Lonely? No more. Just alone. Alone, but not lonely.

She delighted in the thought that she belonged to nobody but herself. For the first time  in....months. A year or two, perhaps.

This time, she vowed using her heart as a compass: the only directive that made sense - in between working multiple jobs. In between what seemed to be the "bullshit."  Figuring out her path, for she felt she was at a crossroads..if she stays where she is, not much more would happen.

At first she felt alone without that other body counterpart next to her in her bed at night. She pushed out the echoes of his voice telling her what was wrong with her, what needed to change. The ghost of him was nearly a memory inside of her mind; it only lit up if she thought of it.
So she faced it and its insanity; that the thoughts any man would ever have of her were simply not true.

She was her own, only wanting to be pet and scratched with affection sometimes. Like a cat. And once there was a little too much, a bite. Then prancing off to the next neighborhood in pursuit of her own adventure, leaving the memories, tears, confusing conversations, and self-doubt behind. Codependency was an illusory state of being. It was not her: wild, fierce, bold, independent. And she craved to bring back the sides of her that were buried.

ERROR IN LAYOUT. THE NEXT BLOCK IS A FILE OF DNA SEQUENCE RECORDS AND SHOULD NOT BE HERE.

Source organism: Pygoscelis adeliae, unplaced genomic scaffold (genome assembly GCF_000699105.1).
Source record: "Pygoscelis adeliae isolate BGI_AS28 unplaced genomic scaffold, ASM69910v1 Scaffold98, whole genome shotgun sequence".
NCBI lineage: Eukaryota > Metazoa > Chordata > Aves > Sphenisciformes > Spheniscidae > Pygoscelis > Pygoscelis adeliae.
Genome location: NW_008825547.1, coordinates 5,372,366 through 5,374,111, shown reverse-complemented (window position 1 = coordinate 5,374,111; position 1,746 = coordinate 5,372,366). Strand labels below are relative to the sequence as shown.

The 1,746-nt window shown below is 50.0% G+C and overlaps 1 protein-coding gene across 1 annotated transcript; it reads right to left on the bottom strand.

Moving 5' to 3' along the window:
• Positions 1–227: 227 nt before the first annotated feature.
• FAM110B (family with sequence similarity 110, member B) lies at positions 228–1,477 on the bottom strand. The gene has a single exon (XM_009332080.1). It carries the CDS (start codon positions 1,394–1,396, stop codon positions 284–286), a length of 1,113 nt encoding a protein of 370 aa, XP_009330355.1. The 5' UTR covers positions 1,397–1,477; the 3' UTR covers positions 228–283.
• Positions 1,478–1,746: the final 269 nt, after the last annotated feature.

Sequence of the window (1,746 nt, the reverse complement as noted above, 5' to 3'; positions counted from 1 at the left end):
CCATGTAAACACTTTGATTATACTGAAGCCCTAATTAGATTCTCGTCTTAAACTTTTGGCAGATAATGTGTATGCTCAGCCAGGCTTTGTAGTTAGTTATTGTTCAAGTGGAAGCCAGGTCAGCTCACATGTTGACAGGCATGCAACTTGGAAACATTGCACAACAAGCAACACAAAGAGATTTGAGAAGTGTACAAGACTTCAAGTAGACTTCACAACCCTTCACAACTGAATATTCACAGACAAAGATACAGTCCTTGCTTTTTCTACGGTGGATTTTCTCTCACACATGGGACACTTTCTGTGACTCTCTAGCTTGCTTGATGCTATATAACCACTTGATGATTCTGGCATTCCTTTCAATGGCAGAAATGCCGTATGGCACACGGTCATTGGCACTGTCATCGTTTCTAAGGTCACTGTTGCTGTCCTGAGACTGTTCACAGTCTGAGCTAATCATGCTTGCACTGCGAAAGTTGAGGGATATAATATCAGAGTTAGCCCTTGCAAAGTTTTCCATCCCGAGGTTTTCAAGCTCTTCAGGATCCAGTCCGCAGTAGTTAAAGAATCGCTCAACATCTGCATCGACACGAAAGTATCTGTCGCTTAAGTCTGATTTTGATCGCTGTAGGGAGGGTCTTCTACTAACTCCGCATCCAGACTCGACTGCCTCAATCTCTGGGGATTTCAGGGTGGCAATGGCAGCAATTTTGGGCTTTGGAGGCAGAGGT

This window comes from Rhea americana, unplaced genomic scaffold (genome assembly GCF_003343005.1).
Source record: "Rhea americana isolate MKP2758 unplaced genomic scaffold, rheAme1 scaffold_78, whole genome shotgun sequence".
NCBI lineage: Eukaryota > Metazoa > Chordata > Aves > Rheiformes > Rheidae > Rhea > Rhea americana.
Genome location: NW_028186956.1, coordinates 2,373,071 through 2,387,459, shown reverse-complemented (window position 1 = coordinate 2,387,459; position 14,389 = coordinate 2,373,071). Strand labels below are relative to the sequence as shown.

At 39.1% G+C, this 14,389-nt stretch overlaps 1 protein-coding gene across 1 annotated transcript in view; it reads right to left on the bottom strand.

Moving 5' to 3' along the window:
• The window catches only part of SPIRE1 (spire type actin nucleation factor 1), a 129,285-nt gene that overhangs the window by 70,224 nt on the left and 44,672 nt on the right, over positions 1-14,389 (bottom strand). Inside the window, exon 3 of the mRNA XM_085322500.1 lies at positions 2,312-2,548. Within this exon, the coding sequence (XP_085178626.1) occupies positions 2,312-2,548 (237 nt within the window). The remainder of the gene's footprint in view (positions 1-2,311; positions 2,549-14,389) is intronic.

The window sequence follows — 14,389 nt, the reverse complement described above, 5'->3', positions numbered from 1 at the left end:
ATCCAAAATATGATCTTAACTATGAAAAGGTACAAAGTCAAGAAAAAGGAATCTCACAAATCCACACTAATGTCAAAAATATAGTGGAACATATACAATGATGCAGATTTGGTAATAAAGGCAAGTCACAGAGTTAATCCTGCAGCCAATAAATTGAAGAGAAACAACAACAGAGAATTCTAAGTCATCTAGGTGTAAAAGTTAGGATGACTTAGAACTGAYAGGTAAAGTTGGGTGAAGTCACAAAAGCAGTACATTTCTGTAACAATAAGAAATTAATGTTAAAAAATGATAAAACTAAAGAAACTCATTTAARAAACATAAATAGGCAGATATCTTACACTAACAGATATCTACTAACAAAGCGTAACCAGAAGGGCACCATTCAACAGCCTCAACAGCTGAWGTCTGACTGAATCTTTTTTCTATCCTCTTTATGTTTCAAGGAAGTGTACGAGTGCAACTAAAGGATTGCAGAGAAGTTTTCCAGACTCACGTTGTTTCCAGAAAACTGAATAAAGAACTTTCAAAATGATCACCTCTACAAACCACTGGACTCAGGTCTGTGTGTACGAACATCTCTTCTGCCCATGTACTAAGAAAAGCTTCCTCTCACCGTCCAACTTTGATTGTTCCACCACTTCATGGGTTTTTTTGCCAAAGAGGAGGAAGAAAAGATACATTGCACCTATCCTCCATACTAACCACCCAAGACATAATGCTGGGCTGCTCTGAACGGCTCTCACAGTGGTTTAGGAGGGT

She committed to the divine feminine. She stayed up late at night reading forms of poetry and metaphysics and essays that lit her up from the inside. Something shifted. Something needed to change.

Slowly but gradually, her strength came back. The walls of the castle she had built around herself came crumbling down and collapsed heavily. For many observing it from the outside, it seemed frightening. Worrisome. But she knew what was going on, and had no need to explain it to anyone else.

She didn't need a knight. She needed a sword.
And her sword had been right there in front of her the whole time; she merely needed to recognize it. Reach for it. Hold on to it and trust it. Her compass of a heart would guide her to the next direction.

 

 

 

Published by Dani Savka